So the downstream bio processing, extracting proteins out of, bacteria, particularly if they've been secreted in a fermentation. System is very well studied. There's a lot of engineering that's gone into this over the, the last few decades. And the downstream processing costs are usually about, 40 or 50%, sometimes even higher than the actual fermentation costs.
So that really needs to be an important part in the cost of goods model. Plants, it's likely to be even higher. So there's certainly challenges around that, to make sure that the downstream processing of extraction is, is gonna be, fast and cheap. So yeah, those are the three main, issues.
I see. Just the technical getting the plants actually express it the way we want. The issues around genetic modification and organisms in society and then the downstream processing.
Tsung: Yep. No, that makes a ton of sense. And Yeah, it's a really fascinating take.
Contrasting drop-in materials with better materials
Tsung: Some people say that compared with drop-ins, differentiated performance, in a material will accelerate demand, for biomaterials. What do you think about that?
Ryan: That's a really interesting question and a really strategic question for all companies who are in this space right now. There's, I think there's examples of both, and I think the industry's gonna be doing both. Particularly at the outset, the drop-ins just enable much faster speed to market, which can get revenue streams up much earlier.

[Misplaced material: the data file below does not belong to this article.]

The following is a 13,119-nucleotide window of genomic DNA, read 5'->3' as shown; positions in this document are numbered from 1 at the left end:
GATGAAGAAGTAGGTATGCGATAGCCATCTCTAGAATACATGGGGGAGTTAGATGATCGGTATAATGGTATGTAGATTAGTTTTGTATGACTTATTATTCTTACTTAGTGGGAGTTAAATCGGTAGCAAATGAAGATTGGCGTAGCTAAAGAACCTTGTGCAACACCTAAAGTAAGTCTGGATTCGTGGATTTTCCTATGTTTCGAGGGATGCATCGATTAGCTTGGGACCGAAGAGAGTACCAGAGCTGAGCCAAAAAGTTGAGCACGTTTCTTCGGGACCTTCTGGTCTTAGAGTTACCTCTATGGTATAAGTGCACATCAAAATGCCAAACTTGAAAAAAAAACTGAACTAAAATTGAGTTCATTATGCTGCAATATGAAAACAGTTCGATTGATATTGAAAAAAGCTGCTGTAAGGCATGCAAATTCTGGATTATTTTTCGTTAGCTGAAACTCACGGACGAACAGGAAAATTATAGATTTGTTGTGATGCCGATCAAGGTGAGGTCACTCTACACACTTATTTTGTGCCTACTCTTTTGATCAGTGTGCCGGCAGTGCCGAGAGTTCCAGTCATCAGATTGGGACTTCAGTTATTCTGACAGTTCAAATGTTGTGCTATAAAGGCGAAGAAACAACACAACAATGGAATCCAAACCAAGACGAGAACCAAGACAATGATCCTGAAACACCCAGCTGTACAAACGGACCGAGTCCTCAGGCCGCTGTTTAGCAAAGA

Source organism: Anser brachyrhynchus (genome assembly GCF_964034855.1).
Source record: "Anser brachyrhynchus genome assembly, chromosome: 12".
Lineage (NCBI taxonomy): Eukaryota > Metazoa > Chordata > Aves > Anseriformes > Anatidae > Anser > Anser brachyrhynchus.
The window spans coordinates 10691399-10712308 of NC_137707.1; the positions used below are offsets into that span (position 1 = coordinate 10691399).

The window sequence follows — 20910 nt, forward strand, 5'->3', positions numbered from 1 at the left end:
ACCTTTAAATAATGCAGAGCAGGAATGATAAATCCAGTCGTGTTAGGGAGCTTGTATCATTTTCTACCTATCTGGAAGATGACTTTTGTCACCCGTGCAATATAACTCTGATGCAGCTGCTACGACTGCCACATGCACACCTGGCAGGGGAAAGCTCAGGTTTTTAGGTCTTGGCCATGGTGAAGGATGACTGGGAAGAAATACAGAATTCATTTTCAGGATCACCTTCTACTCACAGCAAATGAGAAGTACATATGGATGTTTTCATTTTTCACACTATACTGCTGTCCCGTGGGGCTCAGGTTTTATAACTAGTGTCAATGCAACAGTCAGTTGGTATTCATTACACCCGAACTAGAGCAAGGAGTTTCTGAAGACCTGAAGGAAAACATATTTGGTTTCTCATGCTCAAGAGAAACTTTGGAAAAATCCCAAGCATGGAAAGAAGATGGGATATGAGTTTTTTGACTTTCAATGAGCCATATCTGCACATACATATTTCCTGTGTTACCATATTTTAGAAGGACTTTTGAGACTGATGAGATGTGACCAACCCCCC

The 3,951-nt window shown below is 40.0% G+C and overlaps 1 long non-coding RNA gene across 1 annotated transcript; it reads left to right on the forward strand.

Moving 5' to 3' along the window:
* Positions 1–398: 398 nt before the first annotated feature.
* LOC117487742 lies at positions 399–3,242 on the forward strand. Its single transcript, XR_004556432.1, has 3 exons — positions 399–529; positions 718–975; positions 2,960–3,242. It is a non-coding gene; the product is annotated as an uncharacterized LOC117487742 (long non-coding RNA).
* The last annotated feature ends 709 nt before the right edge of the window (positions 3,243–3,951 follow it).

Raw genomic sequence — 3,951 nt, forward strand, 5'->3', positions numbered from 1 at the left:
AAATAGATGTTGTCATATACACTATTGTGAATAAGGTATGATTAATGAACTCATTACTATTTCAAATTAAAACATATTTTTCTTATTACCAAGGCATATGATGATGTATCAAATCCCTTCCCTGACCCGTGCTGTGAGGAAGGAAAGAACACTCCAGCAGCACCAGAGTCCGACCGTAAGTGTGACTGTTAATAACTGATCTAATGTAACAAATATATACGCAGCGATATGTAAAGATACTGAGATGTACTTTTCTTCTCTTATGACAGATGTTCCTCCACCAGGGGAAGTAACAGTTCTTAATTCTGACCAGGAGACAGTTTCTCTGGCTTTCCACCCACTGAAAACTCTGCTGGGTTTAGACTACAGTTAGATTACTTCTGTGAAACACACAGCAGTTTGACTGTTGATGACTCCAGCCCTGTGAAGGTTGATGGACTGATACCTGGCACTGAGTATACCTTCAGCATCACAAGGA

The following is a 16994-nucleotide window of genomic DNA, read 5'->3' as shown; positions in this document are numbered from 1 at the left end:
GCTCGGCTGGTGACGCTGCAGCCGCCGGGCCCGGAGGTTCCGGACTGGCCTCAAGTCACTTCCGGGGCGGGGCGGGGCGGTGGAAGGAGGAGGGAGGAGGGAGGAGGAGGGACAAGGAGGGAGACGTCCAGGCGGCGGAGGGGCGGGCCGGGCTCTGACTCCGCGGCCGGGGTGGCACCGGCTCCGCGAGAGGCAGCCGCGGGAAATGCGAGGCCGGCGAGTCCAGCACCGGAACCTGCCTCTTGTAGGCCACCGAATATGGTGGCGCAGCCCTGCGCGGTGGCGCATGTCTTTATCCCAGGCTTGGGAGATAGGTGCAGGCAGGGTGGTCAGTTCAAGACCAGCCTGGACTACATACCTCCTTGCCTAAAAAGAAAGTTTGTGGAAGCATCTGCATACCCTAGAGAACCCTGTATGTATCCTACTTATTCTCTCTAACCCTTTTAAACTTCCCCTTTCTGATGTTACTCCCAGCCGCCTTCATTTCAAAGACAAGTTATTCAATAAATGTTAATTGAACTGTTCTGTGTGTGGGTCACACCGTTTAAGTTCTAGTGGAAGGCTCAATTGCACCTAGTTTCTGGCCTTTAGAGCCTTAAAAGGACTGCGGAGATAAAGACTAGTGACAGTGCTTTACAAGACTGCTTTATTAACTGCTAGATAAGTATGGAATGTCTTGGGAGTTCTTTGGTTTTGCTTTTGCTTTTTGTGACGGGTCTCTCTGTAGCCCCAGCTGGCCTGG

And there's a lot of examples around these drop-ins, Lanzatech and Solugen, are the two main examples, Lantech are making ethanol and ethylene and, and, and other things that are, plugging straight into the existing infrastructure now. You look at AMSilk and they've got silk proteins that are going into skincare, products and those skincare products.
It's essentially replacing out a petrochemical based, product. The ones that give that silky feel. Then there's now a biological silk in there, which has got much better degradation prop. Properties. So the drop-ins are definitely, part of the mixture. Ultimately though, I think the high value comes from, making buyer better higher performance, materials than what is currently out there in the industry.
And it's, I think it's at that stage where we can actually start, pushing up the, the value proposition for us as a company. But they're, they require a lot more, Engineering to get to that point. A lot more r and d. And also, the manufacturing, getting them up into manufacturing and stuff will take longer.
Vision for Humble Bee Bio
Tsung: If Humble Bee Bio is, wildly successful, what have you achieved and what are the products and services that you'll make, and what do they look like in 15 years?